Uber had “kill switches” that would block regulators’ access to the app when it was being investigated and to the company’s computers when they were raided by police from 2014 to 2017. Called “Greyball,” the program was originally created as a fraud prevention program, but Uber then turned it against governments around the world. The company used it to ensure that company computers would go dark upon a raid, and that when an investigator was attempting to use the Uber app as part of their investigations, they would see no available cars.
Further information about Greyball, which was originally disclosed in 2017, was revealed when Uber’s former top lobbyist for the Europe, Middle East, and Africa regions sent more than 83,000 additional documents about the program to The Guardian. Among the revelations: that former Obama campaign manager and then-Uber senior executive David Plouffe was aware of the program. Uber executives’ nickname for Greyball was “Fake View.”
The Washington Post, in conjunction with The Guardian and the International Consortium of Investigative Journalists, reported that one European Uber executive wrote in a 2014 email: “It feels to me like greyballing is better than banning, as the greyball user is likely to think that there’s just no supply out there (as opposed to being banned, or not seeing the view at all).” We highlight their outstanding reporting below.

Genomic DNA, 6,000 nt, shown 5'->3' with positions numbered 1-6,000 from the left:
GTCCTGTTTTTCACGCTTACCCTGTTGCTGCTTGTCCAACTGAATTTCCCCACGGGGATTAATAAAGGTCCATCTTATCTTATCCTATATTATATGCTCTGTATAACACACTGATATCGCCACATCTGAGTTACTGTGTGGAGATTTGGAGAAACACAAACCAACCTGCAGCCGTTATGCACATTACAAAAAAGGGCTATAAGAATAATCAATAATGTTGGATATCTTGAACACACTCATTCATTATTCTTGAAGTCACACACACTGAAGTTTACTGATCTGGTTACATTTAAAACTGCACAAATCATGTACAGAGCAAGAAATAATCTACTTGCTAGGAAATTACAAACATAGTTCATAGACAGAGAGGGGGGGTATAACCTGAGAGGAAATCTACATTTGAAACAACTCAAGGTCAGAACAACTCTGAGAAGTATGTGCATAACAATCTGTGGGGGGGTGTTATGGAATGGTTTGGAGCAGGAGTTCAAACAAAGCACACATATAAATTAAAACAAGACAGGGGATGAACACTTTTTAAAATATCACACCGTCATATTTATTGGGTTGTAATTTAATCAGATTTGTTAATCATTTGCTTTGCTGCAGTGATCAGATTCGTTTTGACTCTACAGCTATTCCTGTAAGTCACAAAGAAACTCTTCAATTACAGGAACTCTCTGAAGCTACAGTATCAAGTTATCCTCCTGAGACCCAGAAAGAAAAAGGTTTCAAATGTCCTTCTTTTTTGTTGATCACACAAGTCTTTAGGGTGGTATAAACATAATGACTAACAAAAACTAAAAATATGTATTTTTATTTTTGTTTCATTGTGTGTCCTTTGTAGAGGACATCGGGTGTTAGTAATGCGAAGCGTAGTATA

Read all about it in this week’s Lever Weekly, exclusively for supporting subscribers.
Also In Today’s Lever Weekly:
• A Canadian letter carrier on making his union more militant.
• Minnesota security guards are acting as secret police.
• An important guide for journalists covering a post-Roe America.
OUR NEWEST E-BOOK: John Roberts’ Revolution
In our brand-new 135-page publication exclusively for supporting subscribers, we reveal point by point how a court led by a celebrated “moderate” like John Roberts has become the most extreme in a century — and what can be done to stop it.
Become a supporting subscriber and you’ll immediately receive your copy of John Roberts’ Revolution, as well as our Citizens’ Guide to Following the Money and Holding the Powerful Accountable
Only paid subscribers can comment. Please subscribe or sign in to join the conversation.